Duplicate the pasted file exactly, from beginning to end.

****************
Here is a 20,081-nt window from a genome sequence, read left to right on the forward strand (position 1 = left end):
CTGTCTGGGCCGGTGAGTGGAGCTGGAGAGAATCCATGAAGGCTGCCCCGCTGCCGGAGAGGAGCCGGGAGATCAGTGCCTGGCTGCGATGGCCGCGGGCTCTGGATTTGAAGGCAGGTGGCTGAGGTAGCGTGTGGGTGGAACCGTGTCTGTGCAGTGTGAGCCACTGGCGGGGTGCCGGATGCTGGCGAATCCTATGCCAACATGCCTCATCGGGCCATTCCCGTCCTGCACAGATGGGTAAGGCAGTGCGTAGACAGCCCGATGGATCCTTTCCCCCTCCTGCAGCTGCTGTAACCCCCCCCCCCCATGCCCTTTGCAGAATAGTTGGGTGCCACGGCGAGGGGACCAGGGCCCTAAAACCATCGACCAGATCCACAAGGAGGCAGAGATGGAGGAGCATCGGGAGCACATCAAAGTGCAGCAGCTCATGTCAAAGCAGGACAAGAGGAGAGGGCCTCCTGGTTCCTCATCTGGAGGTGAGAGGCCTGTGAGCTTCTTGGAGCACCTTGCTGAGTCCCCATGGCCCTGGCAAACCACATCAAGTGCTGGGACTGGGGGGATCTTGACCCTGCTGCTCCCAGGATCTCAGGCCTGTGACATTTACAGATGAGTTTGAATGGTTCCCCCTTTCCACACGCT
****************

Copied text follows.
Here is a 20,081-nt window from a genome sequence, read left to right on the forward strand (position 1 = left end):
CTGTCTGGGCCGGTGAGTGGAGCTGGAGAGAATCCATGAAGGCTGCCCCGCTGCCGGAGAGGAGCCGGGAGATCAGTGCCTGGCTGCGATGGCCGCGGGCTCTGGATTTGAAGGCAGGTGGCTGAGGTAGCGTGTGGGTGGAACCGTGTCTGTGCAGTGTGAGCCACTGGCGGGGTGCCGGATGCTGGCGAATCCTATGCCAACATGCCTCATCGGGCCATTCCCGTCCTGCACAGATGGGTAAGGCAGTGCGTAGACAGCCCGATGGATCCTTTCCCCCTCCTGCAGCTGCTGTAACCCCCCCCCCCCATGCCCTTTGCAGAATAGTTGGGTGCCACGGCGAGGGGACCAGGGCCCTAAAACCATCGACCAGATCCACAAGGAGGCAGAGATGGAGGAGCATCGGGAGCACATCAAAGTGCAGCAGCTCATGTCAAAGCAGGACAAGAGGAGAGGGCCTCCTGGTTCCTCATCTGGAGGTGAGAGGCCTGTGAGCTTCTTGGAGCACCTTGCTGAGTCCCCATGGCCCTGGCAAACCACATCAAGTGCTGGGACTGGGGGGATCTTGACCCTGCTGCTCCCAGGATCTCAGGCCTGTGACATTTACAGATGAGTTTGAATGGTTCCCCCTTTCCACACGCT